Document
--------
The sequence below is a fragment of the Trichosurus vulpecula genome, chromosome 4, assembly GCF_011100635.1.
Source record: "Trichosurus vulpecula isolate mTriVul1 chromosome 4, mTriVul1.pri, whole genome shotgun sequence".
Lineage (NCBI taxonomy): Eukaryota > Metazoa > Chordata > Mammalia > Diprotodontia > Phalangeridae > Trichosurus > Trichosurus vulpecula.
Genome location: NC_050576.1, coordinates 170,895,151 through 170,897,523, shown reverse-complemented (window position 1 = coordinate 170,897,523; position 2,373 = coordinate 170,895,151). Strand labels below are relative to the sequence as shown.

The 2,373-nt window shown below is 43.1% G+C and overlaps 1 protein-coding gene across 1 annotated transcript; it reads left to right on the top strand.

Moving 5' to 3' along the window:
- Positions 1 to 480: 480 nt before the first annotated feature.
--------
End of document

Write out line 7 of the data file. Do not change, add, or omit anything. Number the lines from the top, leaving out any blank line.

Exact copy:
- Positions 1 to 480: 480 nt before the first annotated feature.